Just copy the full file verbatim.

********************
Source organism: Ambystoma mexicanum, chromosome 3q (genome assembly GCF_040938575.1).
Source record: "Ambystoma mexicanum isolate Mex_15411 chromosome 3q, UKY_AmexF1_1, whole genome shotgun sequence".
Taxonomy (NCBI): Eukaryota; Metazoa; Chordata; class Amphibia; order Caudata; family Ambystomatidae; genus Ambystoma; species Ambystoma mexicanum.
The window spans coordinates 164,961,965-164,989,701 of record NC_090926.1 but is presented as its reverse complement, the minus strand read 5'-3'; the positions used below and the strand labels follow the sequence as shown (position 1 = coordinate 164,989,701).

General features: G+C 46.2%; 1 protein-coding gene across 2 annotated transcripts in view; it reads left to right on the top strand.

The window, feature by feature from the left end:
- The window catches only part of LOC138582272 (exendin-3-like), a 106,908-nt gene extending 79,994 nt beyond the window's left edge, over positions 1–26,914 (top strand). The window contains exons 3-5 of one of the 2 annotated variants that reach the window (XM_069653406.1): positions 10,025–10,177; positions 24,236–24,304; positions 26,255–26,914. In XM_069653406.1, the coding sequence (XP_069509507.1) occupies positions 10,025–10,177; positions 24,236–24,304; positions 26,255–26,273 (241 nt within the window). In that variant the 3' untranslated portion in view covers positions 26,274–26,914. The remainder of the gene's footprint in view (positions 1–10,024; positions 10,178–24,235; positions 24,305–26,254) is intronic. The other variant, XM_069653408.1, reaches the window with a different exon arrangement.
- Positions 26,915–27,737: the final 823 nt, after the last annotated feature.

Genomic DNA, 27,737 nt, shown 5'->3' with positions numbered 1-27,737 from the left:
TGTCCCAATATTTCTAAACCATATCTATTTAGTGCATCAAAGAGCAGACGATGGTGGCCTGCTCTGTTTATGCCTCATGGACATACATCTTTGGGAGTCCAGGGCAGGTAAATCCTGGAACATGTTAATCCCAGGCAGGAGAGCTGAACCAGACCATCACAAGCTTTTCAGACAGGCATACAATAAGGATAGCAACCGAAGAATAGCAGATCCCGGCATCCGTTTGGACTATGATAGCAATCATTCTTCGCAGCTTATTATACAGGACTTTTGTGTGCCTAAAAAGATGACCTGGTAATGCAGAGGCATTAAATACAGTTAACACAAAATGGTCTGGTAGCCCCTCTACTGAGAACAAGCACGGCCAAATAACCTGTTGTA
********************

Source organism: Ambystoma mexicanum, chromosome 3q (genome assembly GCF_040938575.1).
Source record: "Ambystoma mexicanum isolate Mex_15411 chromosome 3q, UKY_AmexF1_1, whole genome shotgun sequence".
Taxonomy (NCBI): Eukaryota; Metazoa; Chordata; class Amphibia; order Caudata; family Ambystomatidae; genus Ambystoma; species Ambystoma mexicanum.
The window spans coordinates 164,961,965-164,989,701 of record NC_090926.1 but is presented as its reverse complement, the minus strand read 5'-3'; the positions used below and the strand labels follow the sequence as shown (position 1 = coordinate 164,989,701).

General features: G+C 46.2%; 1 protein-coding gene across 2 annotated transcripts in view; it reads left to right on the top strand.

The window, feature by feature from the left end:
- The window catches only part of LOC138582272 (exendin-3-like), a 106,908-nt gene extending 79,994 nt beyond the window's left edge, over positions 1–26,914 (top strand). The window contains exons 3-5 of one of the 2 annotated variants that reach the window (XM_069653406.1): positions 10,025–10,177; positions 24,236–24,304; positions 26,255–26,914. In XM_069653406.1, the coding sequence (XP_069509507.1) occupies positions 10,025–10,177; positions 24,236–24,304; positions 26,255–26,273 (241 nt within the window). In that variant the 3' untranslated portion in view covers positions 26,274–26,914. The remainder of the gene's footprint in view (positions 1–10,024; positions 10,178–24,235; positions 24,305–26,254) is intronic. The other variant, XM_069653408.1, reaches the window with a different exon arrangement.
- Positions 26,915–27,737: the final 823 nt, after the last annotated feature.

Genomic DNA, 27,737 nt, shown 5'->3' with positions numbered 1-27,737 from the left:
TGTCCCAATATTTCTAAACCATATCTATTTAGTGCATCAAAGAGCAGACGATGGTGGCCTGCTCTGTTTATGCCTCATGGACATACATCTTTGGGAGTCCAGGGCAGGTAAATCCTGGAACATGTTAATCCCAGGCAGGAGAGCTGAACCAGACCATCACAAGCTTTTCAGACAGGCATACAATAAGGATAGCAACCGAAGAATAGCAGATCCCGGCATCCGTTTGGACTATGATAGCAATCATTCTTCGCAGCTTATTATACAGGACTTTTGTGTGCCTAAAAAGATGACCTGGTAATGCAGAGGCATTAAATACAGTTAACACAAAATGGTCTGGTAGCCCCTCTACTGAGAACAAGCACGGCCAAATAACCTGTTGTA